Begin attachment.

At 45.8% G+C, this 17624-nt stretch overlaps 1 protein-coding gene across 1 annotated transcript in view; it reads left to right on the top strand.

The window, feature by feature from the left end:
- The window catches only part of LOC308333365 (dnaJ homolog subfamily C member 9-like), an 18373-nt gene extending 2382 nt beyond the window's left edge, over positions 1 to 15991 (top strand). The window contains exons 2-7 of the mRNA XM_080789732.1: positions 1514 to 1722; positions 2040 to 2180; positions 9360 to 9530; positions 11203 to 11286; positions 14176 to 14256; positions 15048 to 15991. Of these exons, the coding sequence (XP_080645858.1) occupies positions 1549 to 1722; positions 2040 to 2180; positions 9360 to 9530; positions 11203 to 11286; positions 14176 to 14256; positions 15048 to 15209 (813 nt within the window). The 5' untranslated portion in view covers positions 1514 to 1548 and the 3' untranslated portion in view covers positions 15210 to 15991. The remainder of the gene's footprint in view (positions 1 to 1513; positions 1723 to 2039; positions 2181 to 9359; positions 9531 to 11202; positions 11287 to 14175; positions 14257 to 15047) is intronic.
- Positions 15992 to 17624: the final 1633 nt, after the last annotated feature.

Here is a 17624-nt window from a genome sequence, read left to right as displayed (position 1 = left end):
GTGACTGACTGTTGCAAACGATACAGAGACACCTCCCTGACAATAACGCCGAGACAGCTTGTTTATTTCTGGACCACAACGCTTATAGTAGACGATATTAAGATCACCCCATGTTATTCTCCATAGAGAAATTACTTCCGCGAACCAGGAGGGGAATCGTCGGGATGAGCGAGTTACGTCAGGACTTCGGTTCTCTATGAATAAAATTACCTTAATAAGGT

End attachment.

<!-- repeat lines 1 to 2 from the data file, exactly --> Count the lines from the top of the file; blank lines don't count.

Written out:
At 45.8% G+C, this 17624-nt stretch overlaps 1 protein-coding gene across 1 annotated transcript in view; it reads left to right on the top strand.

The window, feature by feature from the left end: